Milton–Epic Evil

The Great Courses
Why Evil Exists
Lecture Eighteen
Milton–Epic Evil

I want to explore the nature of “evil” and popular ideologies. It is, of course, impossible to ever really understand evil, but I think that even scratching the surface of the nature of evil will broaden my horizons. 🙂 I have found what looks like an excellent set of lectures from The Great Courses called Why Evil Exists. I plan on using these lectures as a guide during my quest. I will record my adventures here in my blog. The course’s introduction states: people have been addressing the problem of the existence of evil in a “divinely governed or morally ordered world” for millennia. The course aims to chart the answers that the Western world has outlined throughout time. I suppose I am to be left in the dark about the Eastern world’s answers to these questions? How evil. 😉

Because I have already started my study of Milton, I will skip ahead to Lecture 18: Milton–Epic Evil. *Watches lecture while taking notes.*


John Milton was a political revolutionary as well as a poet (see also: Milton and Paradise Lost: A Quest to Understand). All of Milton’s writings, even the political ones, were centered around how humanity can avoid corruption by evil. As a Calvinist and a republican,1 Milton meant Paradise Lost as an allegory for the failure of Oliver Cromwell’s rebellion. “Paradise Lost is the story of a rebellion gone terribly awry, and a leader horribly mutilated by his own revolt.” 2

Milton suggests in Paradise Lost that he intended the epic to “justify the ways of God to men.” He views God as timeless and eternal–existing at once in the past, present and future. So, although God knows all that has been or will be, it is not preordained. Adam and Eve had free choice, and they chose sin. But their sin was different from the sin of Satan, who represents Evil’s self-understanding in Milton’s epic.

In order to depict the embodiment-of-evil as a character, Milton had to display Satan in all his alluring charisma–for that is the nature of evil, it charms and tempts the unwary. It is easy to sympathize with Milton’s Satan. He oscillates between self-doubt (God has tempted me to fall thus!) and self-confidence (I am acting out my own ambitions, while God thinks he can control me!). Even though his emotions are self-contradictory, they make him more real to the reader…they make him someone the reader can understand. Along with Satan’s oscillating paradoxical motivations, Milton also uses paradoxical metaphors to represent evil. One of the most famous examples is Milton’s description of Hell as a “visible darkness.”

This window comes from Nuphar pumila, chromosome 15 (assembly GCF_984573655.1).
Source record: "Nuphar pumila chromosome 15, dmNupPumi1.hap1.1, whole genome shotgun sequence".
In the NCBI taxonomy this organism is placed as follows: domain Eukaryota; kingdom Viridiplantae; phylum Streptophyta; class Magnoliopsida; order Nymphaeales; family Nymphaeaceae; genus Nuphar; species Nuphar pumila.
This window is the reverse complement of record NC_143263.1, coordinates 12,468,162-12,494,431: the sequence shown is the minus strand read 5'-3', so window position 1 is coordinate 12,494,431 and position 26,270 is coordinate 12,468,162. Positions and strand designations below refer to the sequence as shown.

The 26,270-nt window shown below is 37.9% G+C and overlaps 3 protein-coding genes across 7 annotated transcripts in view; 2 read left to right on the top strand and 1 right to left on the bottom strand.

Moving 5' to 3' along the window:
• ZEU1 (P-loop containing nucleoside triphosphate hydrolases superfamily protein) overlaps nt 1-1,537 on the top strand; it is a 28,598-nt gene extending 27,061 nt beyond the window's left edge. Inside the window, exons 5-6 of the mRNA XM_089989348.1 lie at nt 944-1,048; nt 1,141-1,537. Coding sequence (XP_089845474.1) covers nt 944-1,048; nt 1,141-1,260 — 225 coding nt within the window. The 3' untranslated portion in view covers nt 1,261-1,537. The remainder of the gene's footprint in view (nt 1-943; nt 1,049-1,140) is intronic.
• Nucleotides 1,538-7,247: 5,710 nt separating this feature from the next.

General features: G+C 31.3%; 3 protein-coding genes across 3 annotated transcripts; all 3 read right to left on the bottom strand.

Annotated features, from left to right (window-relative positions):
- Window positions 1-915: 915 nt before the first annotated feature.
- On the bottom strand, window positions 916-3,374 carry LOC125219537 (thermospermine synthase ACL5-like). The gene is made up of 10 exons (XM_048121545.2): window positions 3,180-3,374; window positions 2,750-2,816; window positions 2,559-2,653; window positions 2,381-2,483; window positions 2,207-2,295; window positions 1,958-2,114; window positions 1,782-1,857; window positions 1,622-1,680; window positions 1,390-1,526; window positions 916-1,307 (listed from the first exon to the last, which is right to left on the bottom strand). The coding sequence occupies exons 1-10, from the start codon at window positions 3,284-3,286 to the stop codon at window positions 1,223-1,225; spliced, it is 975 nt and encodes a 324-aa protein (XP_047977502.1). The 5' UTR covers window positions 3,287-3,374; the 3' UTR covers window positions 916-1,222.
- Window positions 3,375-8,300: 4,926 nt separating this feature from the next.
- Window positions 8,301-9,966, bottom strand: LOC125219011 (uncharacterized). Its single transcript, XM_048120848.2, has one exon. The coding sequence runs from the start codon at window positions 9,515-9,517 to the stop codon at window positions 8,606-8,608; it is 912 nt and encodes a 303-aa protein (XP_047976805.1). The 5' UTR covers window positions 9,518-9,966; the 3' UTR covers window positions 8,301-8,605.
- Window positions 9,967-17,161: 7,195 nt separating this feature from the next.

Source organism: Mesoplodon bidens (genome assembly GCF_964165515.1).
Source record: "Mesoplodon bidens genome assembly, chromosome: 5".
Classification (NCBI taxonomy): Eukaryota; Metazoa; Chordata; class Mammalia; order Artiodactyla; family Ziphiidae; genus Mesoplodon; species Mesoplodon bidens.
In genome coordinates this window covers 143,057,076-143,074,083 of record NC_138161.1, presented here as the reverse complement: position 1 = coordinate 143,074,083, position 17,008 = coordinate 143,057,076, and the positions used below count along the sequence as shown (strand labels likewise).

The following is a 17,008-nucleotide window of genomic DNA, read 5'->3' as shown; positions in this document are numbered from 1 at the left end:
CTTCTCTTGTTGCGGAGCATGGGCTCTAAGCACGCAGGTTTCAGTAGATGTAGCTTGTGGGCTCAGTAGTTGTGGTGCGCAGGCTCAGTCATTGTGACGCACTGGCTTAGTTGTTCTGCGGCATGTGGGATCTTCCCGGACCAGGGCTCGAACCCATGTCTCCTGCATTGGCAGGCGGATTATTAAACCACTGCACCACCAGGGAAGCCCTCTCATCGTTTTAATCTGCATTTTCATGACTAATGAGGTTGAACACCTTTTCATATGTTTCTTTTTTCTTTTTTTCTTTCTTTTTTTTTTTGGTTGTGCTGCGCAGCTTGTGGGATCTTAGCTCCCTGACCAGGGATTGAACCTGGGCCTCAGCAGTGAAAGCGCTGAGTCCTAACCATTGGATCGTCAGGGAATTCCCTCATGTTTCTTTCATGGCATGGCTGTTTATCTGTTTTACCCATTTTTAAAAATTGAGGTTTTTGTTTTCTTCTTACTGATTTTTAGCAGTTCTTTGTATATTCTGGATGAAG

Milton had the difficult task of portraying self-aware evil (as opposed to portraying man’s perception of evil, as in Dante’s work). Because of this, he portrayed Satan as a much more interesting character than God or Jesus. Many critics believed that Milton himself sympathized with Satan. In The Marriage of Heaven and Hell, William Blake wrote: “The reason Milton wrote in fetters when he wrote of Angels & God, and at liberty when of Devils & Hell, is because he was a true Poet and of the Devil’s party without knowing it.” Other critics, like C. S. Lewis, insisted that Milton’s poem complimented Christian faith.

Unlike Satan, Adam and Eve are “surprised by sin.” Even though the angel Raphael warns them about sin, they are incapable of understanding the warning because they are too innocent. The warning is useless. Theirs is not “self-aware” sinning like Satan’s. Eve sins out of careless folly, vanity, and pride…not a “self-aware” wish to rebel. Adam’s sin was that he loved Eve more than he loved God, whom he was supposed to love above all else. This is the difference between Satanic sin and human sin. Satanic sin is about the sin itself; human sin tends to rope in emotions about other people.  


Now that I have a good idea of what Milton was trying to say in Paradise Lost, I’m ready to attack the first book! 🙂


1. “Republican,” at the time, meant a person who believed that the people should govern themselves (as opposed to a monarchy). 

2. Charles Mathewes, The Great Courses: Why Evil Exists, Lecture 18.

3. This is the title of a well-accepted contemporary critical analysis of Paradise Lost: Surprised by Sin: The Reader in Paradise Lost, by Stanley Fish.

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